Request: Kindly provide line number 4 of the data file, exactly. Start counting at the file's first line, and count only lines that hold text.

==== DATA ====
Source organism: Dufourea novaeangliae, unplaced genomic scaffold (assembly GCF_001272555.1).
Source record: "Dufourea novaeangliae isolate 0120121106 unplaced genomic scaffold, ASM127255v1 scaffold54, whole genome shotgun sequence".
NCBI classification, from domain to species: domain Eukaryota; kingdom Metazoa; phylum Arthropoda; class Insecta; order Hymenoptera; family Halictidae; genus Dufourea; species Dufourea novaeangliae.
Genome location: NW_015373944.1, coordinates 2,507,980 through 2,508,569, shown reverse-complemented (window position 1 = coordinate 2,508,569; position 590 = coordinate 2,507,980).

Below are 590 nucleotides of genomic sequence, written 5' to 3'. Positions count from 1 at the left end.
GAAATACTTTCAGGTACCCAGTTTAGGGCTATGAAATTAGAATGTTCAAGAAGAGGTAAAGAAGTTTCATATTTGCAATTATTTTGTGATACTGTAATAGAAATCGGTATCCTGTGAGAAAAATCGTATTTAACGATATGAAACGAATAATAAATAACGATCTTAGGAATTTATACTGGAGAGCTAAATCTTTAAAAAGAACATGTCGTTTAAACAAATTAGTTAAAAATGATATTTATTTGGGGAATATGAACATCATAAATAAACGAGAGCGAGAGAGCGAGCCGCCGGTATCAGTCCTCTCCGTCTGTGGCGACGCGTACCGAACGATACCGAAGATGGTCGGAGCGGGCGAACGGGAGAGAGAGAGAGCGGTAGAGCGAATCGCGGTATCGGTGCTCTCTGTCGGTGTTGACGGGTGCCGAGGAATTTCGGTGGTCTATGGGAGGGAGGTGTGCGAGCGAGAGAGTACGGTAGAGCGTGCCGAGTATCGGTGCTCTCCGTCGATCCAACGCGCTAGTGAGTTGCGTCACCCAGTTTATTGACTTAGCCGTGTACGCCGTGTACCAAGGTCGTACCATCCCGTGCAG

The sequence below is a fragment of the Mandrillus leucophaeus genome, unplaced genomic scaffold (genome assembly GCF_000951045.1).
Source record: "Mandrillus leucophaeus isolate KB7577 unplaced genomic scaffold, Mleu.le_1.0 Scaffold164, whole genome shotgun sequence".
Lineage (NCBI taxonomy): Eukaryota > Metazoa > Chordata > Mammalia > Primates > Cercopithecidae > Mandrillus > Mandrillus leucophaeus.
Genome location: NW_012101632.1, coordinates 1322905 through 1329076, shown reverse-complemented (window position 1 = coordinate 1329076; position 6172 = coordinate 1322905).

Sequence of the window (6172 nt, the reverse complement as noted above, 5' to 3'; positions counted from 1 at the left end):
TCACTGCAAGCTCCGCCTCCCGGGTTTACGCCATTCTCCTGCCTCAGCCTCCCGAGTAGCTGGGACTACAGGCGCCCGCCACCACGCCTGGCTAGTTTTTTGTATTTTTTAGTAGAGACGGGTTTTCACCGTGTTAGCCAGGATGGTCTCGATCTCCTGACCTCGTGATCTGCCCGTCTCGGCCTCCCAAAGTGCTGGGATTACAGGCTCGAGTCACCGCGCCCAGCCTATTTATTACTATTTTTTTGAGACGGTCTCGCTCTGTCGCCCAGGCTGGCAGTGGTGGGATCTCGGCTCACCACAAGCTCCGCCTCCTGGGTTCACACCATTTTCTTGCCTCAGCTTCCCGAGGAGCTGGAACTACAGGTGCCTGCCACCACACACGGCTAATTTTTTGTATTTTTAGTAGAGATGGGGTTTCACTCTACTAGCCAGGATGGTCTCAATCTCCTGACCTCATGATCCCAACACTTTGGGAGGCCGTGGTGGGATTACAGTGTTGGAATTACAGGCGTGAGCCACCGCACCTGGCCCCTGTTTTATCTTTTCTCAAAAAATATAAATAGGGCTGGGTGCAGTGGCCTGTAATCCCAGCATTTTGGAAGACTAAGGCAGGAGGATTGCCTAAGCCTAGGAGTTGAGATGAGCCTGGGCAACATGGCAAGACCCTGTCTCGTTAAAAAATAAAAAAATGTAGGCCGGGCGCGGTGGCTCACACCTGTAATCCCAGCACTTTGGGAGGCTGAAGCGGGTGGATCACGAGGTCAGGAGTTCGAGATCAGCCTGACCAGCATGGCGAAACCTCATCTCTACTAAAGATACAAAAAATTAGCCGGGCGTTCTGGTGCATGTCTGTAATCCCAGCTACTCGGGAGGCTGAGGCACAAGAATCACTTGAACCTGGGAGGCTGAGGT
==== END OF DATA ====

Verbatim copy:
Genome location: NW_015373944.1, coordinates 2,507,980 through 2,508,569, shown reverse-complemented (window position 1 = coordinate 2,508,569; position 590 = coordinate 2,507,980).